Unitended consequences: Open data leading to biased reanalyses
Last week, Stephen Colbert interviewed Leon Wieseltier, editor of the New Republic. Ever the provocateur, Colbert immediately challenged Wieseltier to state his critique of modern culture in 10 words or less. This is what Wieseltier came up with on the spot:
Too much digital, not enough critical thinking, more physical reality.
Ten words exactly. Colbert was duly impressed.
I encountered this critique a day after reading a number of articles with issues of data access (open data) and data reanalysis at their core. One of these also touches on the seemingly endless attempts to link vaccines and autism, despite repeated results showing no link, including said reanalysis itself. Overall, early signs indicate that there are significant responsibilities coming our way as we make data more accessible, and we will need to carefully consider how to proceed.
In August, the BioMed Central journal Translational Neurodegeneration published a paper by engineer-turned-biologist Brian Hooker, in which Hooker reanalyzed 2004 CDC data and found a purported link between measles-mumps-rubella (MMR) vaccines and autism diagnoses. His reanalysis showed no link, except in a subgroup of African-American children. Unfortunately, it was a case-control study, and he reanalyzed it as a cohort analysis, just the beginning of the flaws in the paper.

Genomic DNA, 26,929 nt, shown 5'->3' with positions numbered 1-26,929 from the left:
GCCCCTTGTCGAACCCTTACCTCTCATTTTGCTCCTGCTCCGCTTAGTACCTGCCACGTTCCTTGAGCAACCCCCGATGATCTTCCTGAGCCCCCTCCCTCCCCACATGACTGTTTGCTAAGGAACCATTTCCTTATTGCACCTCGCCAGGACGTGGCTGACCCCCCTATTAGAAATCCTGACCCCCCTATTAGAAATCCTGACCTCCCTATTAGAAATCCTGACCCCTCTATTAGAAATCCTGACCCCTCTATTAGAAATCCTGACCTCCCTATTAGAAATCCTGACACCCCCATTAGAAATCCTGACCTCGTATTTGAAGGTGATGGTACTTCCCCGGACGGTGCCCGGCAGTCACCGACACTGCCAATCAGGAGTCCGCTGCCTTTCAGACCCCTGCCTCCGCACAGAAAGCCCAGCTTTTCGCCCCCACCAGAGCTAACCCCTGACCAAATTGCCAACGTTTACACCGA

The story that has emerged since then is long and sordid, involving a strange and sensationalistic video of a supposed confession of data suppression (by a “senior CDC researcher” with no trace of existence on Google and other factual problems), an admission from Hooker that he is not an unbiased participant due to his own son’s autism, a panicked takedown of the paper by the publisher shortly after publication, and the reappearance of Andrew Wakefield as narrator of the purported video confession. You may recall that Wakefield is the British physician whose paper started all this, and who was subsequently disgraced when the paper was found to be fraudulent and was retracted.
Click here to read more from this October 16, 2014 Scholarly Kitchen article by Kent Anderson.